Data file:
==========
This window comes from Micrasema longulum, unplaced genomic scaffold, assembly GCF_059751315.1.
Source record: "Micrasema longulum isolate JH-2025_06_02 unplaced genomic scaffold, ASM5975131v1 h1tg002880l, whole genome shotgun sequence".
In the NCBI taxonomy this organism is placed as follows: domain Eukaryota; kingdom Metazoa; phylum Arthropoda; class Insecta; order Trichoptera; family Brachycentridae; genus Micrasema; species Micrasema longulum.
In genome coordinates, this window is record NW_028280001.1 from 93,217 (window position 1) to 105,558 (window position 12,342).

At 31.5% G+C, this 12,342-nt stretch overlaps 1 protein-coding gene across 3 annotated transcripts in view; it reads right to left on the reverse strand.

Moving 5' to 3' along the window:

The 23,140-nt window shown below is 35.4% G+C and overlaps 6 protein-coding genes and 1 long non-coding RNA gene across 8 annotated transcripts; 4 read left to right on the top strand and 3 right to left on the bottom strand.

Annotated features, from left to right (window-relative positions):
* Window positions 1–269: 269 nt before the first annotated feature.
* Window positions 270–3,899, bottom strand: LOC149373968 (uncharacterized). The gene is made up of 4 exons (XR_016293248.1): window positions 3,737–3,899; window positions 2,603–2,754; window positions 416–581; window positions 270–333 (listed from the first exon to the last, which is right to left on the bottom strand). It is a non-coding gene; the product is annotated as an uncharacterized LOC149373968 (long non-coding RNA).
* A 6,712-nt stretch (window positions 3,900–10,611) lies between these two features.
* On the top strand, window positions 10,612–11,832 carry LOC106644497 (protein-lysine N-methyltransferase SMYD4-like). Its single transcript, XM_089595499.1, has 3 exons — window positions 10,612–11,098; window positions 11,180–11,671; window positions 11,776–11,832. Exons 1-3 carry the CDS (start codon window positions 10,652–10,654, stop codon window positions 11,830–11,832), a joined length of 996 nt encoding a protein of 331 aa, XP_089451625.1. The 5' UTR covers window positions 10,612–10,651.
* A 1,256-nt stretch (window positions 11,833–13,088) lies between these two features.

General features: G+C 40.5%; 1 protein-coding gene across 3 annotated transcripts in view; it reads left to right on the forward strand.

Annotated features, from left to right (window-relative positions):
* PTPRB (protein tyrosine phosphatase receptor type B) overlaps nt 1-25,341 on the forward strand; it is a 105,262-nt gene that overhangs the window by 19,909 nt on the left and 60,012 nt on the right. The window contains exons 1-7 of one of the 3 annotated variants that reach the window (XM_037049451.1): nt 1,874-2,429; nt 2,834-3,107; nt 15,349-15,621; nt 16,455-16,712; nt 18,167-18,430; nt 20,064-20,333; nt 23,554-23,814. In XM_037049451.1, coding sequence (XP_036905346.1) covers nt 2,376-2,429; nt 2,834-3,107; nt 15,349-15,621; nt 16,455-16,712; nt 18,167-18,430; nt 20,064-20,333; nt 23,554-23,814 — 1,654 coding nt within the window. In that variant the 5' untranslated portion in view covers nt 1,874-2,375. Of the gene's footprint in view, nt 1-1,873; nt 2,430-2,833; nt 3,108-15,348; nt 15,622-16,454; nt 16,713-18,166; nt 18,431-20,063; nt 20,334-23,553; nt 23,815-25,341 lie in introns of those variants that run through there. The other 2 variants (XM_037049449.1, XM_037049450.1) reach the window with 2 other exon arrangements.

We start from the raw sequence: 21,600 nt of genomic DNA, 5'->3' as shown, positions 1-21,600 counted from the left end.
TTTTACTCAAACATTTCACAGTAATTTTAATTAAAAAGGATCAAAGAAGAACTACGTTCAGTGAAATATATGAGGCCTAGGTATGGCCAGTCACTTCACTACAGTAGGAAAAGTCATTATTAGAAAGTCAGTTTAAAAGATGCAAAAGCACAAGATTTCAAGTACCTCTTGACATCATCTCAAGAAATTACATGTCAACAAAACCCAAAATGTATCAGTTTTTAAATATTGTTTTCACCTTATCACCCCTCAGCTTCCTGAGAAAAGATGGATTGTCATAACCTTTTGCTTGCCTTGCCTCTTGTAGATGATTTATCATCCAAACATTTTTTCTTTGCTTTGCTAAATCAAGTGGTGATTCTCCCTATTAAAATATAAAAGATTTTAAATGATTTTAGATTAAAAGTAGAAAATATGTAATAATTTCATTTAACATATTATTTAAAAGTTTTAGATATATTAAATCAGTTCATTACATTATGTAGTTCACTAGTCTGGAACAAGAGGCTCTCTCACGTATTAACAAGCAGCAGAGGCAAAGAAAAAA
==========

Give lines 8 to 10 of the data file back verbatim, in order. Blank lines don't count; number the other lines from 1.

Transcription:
Annotated features, from left to right (window-relative positions):
* Window positions 1–269: 269 nt before the first annotated feature.
* Window positions 270–3,899, bottom strand: LOC149373968 (uncharacterized). The gene is made up of 4 exons (XR_016293248.1): window positions 3,737–3,899; window positions 2,603–2,754; window positions 416–581; window positions 270–333 (listed from the first exon to the last, which is right to left on the bottom strand). It is a non-coding gene; the product is annotated as an uncharacterized LOC149373968 (long non-coding RNA).